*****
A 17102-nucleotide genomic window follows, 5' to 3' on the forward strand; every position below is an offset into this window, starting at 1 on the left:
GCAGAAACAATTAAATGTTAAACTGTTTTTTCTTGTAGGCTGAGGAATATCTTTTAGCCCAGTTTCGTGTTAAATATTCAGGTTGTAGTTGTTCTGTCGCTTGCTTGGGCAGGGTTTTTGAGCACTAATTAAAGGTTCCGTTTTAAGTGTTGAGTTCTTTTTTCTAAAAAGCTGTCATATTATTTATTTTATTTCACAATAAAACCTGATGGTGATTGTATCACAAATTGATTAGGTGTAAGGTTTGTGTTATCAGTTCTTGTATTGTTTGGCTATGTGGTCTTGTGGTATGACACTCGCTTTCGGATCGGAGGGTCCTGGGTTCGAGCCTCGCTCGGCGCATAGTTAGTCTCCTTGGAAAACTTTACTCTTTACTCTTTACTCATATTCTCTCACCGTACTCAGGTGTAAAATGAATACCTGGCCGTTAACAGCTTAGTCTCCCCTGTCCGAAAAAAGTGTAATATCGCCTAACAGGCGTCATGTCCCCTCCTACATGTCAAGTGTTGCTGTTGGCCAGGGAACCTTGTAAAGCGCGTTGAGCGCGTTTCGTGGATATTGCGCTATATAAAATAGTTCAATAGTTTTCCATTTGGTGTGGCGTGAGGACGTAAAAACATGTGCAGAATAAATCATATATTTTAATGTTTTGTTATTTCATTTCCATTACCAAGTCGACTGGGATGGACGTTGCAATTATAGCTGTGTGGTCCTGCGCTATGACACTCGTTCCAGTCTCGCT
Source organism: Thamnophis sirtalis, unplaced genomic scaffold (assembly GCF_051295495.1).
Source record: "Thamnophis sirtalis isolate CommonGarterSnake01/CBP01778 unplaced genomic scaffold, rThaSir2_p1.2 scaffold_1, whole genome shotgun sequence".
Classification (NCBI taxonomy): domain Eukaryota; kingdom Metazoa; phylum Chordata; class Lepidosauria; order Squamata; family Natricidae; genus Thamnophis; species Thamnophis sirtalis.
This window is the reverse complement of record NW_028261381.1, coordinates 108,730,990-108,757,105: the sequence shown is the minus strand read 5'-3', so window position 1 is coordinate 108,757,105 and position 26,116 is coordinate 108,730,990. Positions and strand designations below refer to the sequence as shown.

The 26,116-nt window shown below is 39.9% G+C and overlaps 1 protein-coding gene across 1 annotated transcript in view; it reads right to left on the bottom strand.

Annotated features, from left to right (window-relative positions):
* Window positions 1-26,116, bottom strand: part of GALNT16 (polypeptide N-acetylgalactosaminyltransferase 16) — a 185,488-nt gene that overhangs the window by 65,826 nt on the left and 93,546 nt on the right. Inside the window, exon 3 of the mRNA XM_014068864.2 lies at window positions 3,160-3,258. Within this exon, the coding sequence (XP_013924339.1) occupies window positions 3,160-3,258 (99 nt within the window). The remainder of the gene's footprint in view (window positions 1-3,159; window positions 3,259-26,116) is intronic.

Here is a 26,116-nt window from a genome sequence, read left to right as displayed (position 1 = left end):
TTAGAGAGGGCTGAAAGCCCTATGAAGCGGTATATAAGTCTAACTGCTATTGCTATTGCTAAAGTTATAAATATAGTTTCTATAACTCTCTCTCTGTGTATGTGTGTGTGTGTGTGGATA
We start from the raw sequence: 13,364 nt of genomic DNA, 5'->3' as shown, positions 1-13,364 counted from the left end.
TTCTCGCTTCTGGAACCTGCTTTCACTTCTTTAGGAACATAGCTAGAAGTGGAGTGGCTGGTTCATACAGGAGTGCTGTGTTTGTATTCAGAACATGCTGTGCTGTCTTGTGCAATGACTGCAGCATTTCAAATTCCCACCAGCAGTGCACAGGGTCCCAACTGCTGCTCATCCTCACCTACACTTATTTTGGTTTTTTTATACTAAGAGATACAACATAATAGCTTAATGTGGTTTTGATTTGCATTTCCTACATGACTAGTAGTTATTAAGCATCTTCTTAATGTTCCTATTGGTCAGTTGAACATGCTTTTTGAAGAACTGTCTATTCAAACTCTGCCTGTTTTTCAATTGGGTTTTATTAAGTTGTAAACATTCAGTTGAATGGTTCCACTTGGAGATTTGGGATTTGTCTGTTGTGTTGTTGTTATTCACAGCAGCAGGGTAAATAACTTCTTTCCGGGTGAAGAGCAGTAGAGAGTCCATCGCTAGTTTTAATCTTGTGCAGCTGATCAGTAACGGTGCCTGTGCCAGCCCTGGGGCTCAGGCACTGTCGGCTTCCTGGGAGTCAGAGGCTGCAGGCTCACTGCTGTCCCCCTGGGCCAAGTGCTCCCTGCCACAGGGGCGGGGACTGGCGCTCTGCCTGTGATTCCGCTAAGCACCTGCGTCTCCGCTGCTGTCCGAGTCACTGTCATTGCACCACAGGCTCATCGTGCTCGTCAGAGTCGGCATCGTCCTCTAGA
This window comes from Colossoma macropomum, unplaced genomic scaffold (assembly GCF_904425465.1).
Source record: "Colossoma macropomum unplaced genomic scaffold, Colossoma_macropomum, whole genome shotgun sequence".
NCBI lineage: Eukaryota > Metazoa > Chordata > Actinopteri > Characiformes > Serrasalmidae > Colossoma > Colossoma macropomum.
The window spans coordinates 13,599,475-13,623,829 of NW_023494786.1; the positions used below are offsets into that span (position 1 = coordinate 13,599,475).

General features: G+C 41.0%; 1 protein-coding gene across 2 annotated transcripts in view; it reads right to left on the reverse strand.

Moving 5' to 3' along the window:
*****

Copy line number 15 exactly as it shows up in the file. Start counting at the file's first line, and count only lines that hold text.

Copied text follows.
Source record: "Colossoma macropomum unplaced genomic scaffold, Colossoma_macropomum, whole genome shotgun sequence".